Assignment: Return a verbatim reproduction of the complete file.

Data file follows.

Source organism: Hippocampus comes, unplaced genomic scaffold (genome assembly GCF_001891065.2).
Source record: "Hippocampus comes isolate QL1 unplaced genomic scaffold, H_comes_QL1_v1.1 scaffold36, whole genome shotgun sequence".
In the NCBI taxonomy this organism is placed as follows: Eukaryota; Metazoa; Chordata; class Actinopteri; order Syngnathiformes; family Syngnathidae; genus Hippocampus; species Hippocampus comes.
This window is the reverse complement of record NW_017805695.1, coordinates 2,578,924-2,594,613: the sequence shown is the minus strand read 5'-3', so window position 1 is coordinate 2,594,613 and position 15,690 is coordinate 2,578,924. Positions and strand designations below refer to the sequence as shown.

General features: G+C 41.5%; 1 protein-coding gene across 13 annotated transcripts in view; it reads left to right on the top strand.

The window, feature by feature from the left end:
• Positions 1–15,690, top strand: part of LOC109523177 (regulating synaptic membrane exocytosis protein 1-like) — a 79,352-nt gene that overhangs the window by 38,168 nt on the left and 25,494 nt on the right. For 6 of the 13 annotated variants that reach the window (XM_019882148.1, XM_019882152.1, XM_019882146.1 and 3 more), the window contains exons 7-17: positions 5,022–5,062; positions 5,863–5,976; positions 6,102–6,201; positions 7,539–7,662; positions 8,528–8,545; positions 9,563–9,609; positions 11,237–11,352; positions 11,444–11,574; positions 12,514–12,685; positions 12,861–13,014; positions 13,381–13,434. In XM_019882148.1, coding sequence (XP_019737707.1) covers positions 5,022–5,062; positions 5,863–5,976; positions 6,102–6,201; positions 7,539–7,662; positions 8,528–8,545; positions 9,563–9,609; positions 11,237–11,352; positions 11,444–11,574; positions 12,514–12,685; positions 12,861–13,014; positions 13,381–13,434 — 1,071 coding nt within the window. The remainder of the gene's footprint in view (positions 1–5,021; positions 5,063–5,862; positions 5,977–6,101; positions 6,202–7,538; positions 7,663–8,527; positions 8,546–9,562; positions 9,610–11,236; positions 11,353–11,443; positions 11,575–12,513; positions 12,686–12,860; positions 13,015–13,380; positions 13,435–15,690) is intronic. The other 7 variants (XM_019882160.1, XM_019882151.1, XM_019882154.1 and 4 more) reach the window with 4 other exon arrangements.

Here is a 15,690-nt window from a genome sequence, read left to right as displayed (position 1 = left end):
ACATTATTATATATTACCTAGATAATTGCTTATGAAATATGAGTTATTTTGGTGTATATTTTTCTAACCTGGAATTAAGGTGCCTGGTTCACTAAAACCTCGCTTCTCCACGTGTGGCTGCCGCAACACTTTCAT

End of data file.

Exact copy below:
Source organism: Hippocampus comes, unplaced genomic scaffold (genome assembly GCF_001891065.2).
Source record: "Hippocampus comes isolate QL1 unplaced genomic scaffold, H_comes_QL1_v1.1 scaffold36, whole genome shotgun sequence".
In the NCBI taxonomy this organism is placed as follows: Eukaryota; Metazoa; Chordata; class Actinopteri; order Syngnathiformes; family Syngnathidae; genus Hippocampus; species Hippocampus comes.
This window is the reverse complement of record NW_017805695.1, coordinates 2,578,924-2,594,613: the sequence shown is the minus strand read 5'-3', so window position 1 is coordinate 2,594,613 and position 15,690 is coordinate 2,578,924. Positions and strand designations below refer to the sequence as shown.

General features: G+C 41.5%; 1 protein-coding gene across 13 annotated transcripts in view; it reads left to right on the top strand.

The window, feature by feature from the left end:
• Positions 1–15,690, top strand: part of LOC109523177 (regulating synaptic membrane exocytosis protein 1-like) — a 79,352-nt gene that overhangs the window by 38,168 nt on the left and 25,494 nt on the right. For 6 of the 13 annotated variants that reach the window (XM_019882148.1, XM_019882152.1, XM_019882146.1 and 3 more), the window contains exons 7-17: positions 5,022–5,062; positions 5,863–5,976; positions 6,102–6,201; positions 7,539–7,662; positions 8,528–8,545; positions 9,563–9,609; positions 11,237–11,352; positions 11,444–11,574; positions 12,514–12,685; positions 12,861–13,014; positions 13,381–13,434. In XM_019882148.1, coding sequence (XP_019737707.1) covers positions 5,022–5,062; positions 5,863–5,976; positions 6,102–6,201; positions 7,539–7,662; positions 8,528–8,545; positions 9,563–9,609; positions 11,237–11,352; positions 11,444–11,574; positions 12,514–12,685; positions 12,861–13,014; positions 13,381–13,434 — 1,071 coding nt within the window. The remainder of the gene's footprint in view (positions 1–5,021; positions 5,063–5,862; positions 5,977–6,101; positions 6,202–7,538; positions 7,663–8,527; positions 8,546–9,562; positions 9,610–11,236; positions 11,353–11,443; positions 11,575–12,513; positions 12,686–12,860; positions 13,015–13,380; positions 13,435–15,690) is intronic. The other 7 variants (XM_019882160.1, XM_019882151.1, XM_019882154.1 and 4 more) reach the window with 4 other exon arrangements.

Here is a 15,690-nt window from a genome sequence, read left to right as displayed (position 1 = left end):
ACATTATTATATATTACCTAGATAATTGCTTATGAAATATGAGTTATTTTGGTGTATATTTTTCTAACCTGGAATTAAGGTGCCTGGTTCACTAAAACCTCGCTTCTCCACGTGTGGCTGCCGCAACACTTTCAT